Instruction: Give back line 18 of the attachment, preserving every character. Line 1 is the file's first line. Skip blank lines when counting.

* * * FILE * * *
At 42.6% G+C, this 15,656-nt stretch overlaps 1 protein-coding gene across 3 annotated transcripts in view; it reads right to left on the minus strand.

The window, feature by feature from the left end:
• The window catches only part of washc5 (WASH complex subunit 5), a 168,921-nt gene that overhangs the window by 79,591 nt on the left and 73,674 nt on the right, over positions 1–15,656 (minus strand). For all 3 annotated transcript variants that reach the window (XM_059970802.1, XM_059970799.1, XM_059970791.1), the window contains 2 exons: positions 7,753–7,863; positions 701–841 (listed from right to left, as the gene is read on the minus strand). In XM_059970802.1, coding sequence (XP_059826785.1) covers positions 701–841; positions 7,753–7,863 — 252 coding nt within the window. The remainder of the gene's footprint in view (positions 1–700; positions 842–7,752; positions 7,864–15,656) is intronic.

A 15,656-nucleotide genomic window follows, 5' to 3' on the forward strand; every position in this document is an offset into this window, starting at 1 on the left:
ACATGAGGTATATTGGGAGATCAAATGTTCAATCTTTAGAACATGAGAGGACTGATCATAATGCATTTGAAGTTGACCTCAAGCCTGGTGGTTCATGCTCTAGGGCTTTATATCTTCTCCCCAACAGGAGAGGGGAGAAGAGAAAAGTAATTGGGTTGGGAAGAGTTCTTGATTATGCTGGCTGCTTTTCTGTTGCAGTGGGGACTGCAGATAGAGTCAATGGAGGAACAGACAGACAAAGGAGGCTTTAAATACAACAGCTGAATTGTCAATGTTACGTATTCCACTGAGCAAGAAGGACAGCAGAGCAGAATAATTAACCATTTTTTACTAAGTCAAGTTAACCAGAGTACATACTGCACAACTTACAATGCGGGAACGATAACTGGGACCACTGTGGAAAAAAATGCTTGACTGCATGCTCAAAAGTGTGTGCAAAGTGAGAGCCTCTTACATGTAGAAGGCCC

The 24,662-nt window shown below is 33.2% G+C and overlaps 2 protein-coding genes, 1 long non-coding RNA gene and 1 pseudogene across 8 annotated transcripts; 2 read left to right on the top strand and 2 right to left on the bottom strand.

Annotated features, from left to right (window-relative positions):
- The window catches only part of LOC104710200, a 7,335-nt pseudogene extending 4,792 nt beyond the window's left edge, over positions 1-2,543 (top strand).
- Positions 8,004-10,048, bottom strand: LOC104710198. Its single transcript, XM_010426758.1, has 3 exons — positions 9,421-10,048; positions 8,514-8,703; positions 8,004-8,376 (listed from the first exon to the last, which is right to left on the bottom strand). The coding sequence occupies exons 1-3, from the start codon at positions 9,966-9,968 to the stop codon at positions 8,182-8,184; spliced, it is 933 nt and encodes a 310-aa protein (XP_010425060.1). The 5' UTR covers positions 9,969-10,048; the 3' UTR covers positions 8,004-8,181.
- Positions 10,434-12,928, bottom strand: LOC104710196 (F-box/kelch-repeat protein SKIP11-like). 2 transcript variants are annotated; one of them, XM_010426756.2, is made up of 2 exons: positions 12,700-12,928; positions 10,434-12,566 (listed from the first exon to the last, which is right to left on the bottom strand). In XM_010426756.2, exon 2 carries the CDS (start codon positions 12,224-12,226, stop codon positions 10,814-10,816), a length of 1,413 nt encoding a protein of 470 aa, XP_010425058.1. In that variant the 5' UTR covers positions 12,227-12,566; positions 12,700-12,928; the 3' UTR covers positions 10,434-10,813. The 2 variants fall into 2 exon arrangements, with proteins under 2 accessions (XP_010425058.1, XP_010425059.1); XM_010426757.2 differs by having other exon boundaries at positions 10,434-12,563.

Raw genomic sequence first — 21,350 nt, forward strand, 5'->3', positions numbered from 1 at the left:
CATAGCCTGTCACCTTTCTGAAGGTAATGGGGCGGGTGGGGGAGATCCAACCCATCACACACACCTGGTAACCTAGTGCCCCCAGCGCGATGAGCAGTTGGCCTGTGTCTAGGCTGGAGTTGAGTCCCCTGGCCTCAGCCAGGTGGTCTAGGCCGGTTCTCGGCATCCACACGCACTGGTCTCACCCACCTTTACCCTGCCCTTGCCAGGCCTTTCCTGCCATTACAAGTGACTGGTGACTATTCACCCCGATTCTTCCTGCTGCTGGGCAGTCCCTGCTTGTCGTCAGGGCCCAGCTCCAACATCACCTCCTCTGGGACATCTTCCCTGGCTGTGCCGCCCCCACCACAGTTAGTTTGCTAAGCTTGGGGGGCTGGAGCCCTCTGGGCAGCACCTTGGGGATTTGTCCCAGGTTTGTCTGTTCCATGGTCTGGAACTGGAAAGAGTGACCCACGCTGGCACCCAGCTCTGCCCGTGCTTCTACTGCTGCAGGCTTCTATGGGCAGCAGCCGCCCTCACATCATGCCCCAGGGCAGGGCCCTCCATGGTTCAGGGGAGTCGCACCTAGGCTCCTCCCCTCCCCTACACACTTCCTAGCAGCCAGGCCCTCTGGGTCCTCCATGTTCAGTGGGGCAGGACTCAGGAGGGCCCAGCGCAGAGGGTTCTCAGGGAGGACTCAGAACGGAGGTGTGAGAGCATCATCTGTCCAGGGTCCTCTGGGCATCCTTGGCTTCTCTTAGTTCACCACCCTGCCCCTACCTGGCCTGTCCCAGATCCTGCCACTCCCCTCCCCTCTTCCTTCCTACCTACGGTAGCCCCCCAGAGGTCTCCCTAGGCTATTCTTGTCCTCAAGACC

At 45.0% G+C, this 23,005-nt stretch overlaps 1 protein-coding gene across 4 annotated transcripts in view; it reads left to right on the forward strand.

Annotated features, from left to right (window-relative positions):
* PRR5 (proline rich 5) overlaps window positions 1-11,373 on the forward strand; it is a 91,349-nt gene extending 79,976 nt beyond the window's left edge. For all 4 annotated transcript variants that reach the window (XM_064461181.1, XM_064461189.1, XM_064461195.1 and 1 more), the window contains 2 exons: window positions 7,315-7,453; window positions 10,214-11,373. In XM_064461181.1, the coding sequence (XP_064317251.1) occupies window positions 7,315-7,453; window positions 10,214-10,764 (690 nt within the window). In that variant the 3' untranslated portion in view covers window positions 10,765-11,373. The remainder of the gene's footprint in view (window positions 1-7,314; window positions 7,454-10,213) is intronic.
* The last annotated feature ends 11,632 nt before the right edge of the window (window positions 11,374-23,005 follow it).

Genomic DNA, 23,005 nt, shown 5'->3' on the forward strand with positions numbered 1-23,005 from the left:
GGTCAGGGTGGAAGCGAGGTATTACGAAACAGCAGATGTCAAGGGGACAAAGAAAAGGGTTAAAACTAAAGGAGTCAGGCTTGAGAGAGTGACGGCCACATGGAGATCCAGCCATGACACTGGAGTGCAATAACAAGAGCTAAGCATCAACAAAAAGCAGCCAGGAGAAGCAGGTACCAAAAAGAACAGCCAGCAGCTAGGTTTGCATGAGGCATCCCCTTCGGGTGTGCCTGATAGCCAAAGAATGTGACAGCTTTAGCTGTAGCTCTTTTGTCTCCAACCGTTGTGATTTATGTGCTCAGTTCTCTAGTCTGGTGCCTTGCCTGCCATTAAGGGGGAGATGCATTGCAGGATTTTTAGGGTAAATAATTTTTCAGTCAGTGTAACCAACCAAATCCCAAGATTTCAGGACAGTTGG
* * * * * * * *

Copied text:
GGTCAGGGTGGAAGCGAGGTATTACGAAACAGCAGATGTCAAGGGGACAAAGAAAAGGGTTAAAACTAAAGGAGTCAGGCTTGAGAGAGTGACGGCCACATGGAGATCCAGCCATGACACTGGAGTGCAATAACAAGAGCTAAGCATCAACAAAAAGCAGCCAGGAGAAGCAGGTACCAAAAAGAACAGCCAGCAGCTAGGTTTGCATGAGGCATCCCCTTCGGGTGTGCCTGATAGCCAAAGAATGTGACAGCTTTAGCTGTAGCTCTTTTGTCTCCAACCGTTGTGATTTATGTGCTCAGTTCTCTAGTCTGGTGCCTTGCCTGCCATTAAGGGGGAGATGCATTGCAGGATTTTTAGGGTAAATAATTTTTCAGTCAGTGTAACCAACCAAATCCCAAGATTTCAGGACAGTTGG